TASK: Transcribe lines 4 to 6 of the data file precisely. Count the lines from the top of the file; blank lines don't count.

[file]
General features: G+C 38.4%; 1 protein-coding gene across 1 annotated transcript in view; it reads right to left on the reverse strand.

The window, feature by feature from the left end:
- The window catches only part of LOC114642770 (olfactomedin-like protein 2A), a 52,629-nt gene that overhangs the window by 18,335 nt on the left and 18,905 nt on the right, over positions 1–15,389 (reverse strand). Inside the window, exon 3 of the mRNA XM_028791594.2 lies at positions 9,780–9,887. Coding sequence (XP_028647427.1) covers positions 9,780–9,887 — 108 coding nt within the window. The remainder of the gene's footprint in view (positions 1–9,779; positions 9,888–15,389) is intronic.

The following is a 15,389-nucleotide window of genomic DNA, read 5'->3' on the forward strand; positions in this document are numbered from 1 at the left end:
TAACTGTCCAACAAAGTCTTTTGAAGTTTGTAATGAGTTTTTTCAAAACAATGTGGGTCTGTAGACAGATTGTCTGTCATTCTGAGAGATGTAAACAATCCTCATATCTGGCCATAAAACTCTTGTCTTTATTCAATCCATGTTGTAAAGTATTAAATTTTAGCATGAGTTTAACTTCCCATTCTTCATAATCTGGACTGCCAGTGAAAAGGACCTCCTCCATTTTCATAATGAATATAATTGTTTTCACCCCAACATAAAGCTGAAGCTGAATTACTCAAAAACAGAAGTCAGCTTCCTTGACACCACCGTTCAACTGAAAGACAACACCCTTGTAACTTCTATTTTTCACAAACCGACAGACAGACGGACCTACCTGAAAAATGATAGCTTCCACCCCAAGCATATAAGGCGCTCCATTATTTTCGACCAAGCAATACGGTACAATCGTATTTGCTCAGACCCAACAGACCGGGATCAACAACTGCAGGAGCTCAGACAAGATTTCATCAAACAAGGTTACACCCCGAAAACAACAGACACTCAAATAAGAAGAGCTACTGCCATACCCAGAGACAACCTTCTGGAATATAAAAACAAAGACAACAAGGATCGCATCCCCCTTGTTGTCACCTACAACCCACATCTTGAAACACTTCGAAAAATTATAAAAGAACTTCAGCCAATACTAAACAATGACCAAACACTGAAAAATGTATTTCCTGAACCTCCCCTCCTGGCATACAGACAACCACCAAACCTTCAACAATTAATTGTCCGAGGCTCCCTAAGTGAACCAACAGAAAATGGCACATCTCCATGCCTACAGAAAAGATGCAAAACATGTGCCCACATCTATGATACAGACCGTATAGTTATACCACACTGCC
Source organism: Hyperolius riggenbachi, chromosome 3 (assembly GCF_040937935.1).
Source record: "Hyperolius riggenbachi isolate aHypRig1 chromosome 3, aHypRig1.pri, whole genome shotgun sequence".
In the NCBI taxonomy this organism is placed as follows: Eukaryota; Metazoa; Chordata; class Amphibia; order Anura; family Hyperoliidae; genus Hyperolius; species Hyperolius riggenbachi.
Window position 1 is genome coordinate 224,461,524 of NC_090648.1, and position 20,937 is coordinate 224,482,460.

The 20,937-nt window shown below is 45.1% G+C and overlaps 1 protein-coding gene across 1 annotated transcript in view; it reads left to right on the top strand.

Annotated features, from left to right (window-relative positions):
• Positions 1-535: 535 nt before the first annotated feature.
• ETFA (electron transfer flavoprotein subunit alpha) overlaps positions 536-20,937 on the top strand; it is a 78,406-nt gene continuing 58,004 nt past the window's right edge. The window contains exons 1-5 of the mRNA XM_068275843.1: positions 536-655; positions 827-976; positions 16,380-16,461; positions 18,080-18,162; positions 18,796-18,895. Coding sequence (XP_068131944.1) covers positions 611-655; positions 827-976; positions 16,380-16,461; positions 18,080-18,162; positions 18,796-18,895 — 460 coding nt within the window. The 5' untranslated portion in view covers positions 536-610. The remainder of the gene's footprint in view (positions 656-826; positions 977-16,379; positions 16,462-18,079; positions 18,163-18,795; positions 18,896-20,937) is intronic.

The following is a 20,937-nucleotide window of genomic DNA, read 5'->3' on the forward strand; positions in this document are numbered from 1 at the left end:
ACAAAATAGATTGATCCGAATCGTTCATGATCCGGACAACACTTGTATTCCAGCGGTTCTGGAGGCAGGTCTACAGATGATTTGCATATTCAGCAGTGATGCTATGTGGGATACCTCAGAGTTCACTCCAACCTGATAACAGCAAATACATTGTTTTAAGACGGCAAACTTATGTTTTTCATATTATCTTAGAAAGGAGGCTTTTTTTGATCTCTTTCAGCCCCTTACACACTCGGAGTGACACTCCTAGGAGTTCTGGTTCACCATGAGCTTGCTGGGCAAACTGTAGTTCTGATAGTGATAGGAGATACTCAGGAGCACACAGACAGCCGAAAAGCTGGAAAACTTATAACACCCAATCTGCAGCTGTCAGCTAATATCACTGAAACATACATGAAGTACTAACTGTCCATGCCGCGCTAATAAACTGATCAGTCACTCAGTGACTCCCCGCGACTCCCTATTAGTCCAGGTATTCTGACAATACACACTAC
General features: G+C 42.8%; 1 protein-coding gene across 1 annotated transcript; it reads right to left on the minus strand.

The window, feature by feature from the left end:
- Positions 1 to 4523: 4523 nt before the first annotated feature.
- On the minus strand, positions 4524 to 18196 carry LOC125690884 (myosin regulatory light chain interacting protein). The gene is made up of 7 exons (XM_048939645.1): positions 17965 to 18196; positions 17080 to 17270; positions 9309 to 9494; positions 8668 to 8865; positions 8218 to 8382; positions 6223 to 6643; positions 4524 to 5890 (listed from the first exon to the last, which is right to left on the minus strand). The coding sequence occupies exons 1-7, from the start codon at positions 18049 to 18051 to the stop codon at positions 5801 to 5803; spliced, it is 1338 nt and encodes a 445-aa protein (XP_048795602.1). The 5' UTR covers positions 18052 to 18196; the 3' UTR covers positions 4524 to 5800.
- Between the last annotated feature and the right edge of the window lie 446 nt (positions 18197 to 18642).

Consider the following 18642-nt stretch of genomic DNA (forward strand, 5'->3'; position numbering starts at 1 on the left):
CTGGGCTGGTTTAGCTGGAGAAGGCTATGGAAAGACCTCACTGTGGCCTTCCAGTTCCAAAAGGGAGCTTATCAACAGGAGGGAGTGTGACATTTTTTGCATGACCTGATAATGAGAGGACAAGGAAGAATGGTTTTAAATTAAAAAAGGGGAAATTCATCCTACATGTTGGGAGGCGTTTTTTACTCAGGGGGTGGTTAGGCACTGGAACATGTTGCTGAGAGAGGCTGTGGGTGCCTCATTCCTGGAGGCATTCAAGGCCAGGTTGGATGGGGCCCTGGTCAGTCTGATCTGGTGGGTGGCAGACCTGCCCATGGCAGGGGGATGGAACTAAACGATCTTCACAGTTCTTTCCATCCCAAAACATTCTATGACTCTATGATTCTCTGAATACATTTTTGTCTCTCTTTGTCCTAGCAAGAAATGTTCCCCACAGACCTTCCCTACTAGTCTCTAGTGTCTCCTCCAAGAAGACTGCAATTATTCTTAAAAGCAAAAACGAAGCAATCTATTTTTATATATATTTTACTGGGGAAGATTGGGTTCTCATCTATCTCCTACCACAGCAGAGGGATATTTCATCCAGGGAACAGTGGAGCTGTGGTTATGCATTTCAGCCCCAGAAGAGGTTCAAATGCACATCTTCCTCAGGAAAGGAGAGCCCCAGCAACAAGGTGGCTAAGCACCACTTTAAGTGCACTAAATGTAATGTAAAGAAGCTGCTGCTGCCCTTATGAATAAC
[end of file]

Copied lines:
The following is a 15,389-nucleotide window of genomic DNA, read 5'->3' on the forward strand; positions in this document are numbered from 1 at the left end:
TAACTGTCCAACAAAGTCTTTTGAAGTTTGTAATGAGTTTTTTCAAAACAATGTGGGTCTGTAGACAGATTGTCTGTCATTCTGAGAGATGTAAACAATCCTCATATCTGGCCATAAAACTCTTGTCTTTATTCAATCCATGTTGTAAAGTATTAAATTTTAGCATGAGTTTAACTTCCCATTCTTCATAATCTGGACTGCCAGTGAAAAGGACCTCCTCCATTTTCATAATGAATATAATTGTTTTCACCCCAACATAAAGCTGAAGCTGAATTACTCAAAAACAGAAGTCAGCTTCCTTGACACCACCGTTCAACTGAAAGACAACACCCTTGTAACTTCTATTTTTCACAAACCGACAGACAGACGGACCTACCTGAAAAATGATAGCTTCCACCCCAAGCATATAAGGCGCTCCATTATTTTCGACCAAGCAATACGGTACAATCGTATTTGCTCAGACCCAACAGACCGGGATCAACAACTGCAGGAGCTCAGACAAGATTTCATCAAACAAGGTTACACCCCGAAAACAACAGACACTCAAATAAGAAGAGCTACTGCCATACCCAGAGACAACCTTCTGGAATATAAAAACAAAGACAACAAGGATCGCATCCCCCTTGTTGTCACCTACAACCCACATCTTGAAACACTTCGAAAAATTATAAAAGAACTTCAGCCAATACTAAACAATGACCAAACACTGAAAAATGTATTTCCTGAACCTCCCCTCCTGGCATACAGACAACCACCAAACCTTCAACAATTAATTGTCCGAGGCTCCCTAAGTGAACCAACAGAAAATGGCACATCTCCATGCCTACAGAAAAGATGCAAAACATGTGCCCACATCTATGATACAGACCGTATAGTTATACCACACTGCC
Source organism: Hyperolius riggenbachi, chromosome 3 (assembly GCF_040937935.1).